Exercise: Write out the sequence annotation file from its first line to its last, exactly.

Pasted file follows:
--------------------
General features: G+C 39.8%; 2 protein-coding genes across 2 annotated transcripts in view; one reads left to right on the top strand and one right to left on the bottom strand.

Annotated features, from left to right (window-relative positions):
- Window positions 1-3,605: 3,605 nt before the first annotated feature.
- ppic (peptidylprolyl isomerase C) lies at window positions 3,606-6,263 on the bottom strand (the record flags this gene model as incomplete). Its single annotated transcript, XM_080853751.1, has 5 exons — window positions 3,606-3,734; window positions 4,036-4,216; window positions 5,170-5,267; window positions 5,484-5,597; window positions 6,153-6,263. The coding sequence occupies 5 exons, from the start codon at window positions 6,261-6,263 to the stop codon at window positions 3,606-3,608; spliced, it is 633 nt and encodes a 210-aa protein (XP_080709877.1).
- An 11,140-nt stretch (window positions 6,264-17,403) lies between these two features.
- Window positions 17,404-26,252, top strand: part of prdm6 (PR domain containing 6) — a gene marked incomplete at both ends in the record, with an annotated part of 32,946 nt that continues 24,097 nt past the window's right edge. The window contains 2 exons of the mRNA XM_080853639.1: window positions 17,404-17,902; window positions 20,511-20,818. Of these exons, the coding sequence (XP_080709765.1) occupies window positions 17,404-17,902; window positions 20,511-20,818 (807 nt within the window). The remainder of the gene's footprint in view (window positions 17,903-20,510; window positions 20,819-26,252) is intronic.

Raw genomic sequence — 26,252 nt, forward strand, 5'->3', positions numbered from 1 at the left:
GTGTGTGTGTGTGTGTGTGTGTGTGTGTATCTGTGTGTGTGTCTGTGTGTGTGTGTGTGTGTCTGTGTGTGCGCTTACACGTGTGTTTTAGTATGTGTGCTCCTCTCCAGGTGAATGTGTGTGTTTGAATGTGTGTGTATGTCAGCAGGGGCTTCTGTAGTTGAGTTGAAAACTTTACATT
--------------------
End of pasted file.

General features: G+C 39.8%; 2 protein-coding genes across 2 annotated transcripts in view; one reads left to right on the top strand and one right to left on the bottom strand.

Annotated features, from left to right (window-relative positions):
- Window positions 1-3,605: 3,605 nt before the first annotated feature.
- ppic (peptidylprolyl isomerase C) lies at window positions 3,606-6,263 on the bottom strand (the record flags this gene model as incomplete). Its single annotated transcript, XM_080853751.1, has 5 exons — window positions 3,606-3,734; window positions 4,036-4,216; window positions 5,170-5,267; window positions 5,484-5,597; window positions 6,153-6,263. The coding sequence occupies 5 exons, from the start codon at window positions 6,261-6,263 to the stop codon at window positions 3,606-3,608; spliced, it is 633 nt and encodes a 210-aa protein (XP_080709877.1).
- An 11,140-nt stretch (window positions 6,264-17,403) lies between these two features.
- Window positions 17,404-26,252, top strand: part of prdm6 (PR domain containing 6) — a gene marked incomplete at both ends in the record, with an annotated part of 32,946 nt that continues 24,097 nt past the window's right edge. The window contains 2 exons of the mRNA XM_080853639.1: window positions 17,404-17,902; window positions 20,511-20,818. Of these exons, the coding sequence (XP_080709765.1) occupies window positions 17,404-17,902; window positions 20,511-20,818 (807 nt within the window). The remainder of the gene's footprint in view (window positions 17,903-20,510; window positions 20,819-26,252) is intronic.

Raw genomic sequence — 26,252 nt, forward strand, 5'->3', positions numbered from 1 at the left:
GTGTGTGTGTGTGTGTGTGTGTGTGTGTATCTGTGTGTGTGTCTGTGTGTGTGTGTGTGTGTCTGTGTGTGCGCTTACACGTGTGTTTTAGTATGTGTGCTCCTCTCCAGGTGAATGTGTGTGTTTGAATGTGTGTGTATGTCAGCAGGGGCTTCTGTAGTTGAGTTGAAAACTTTACATT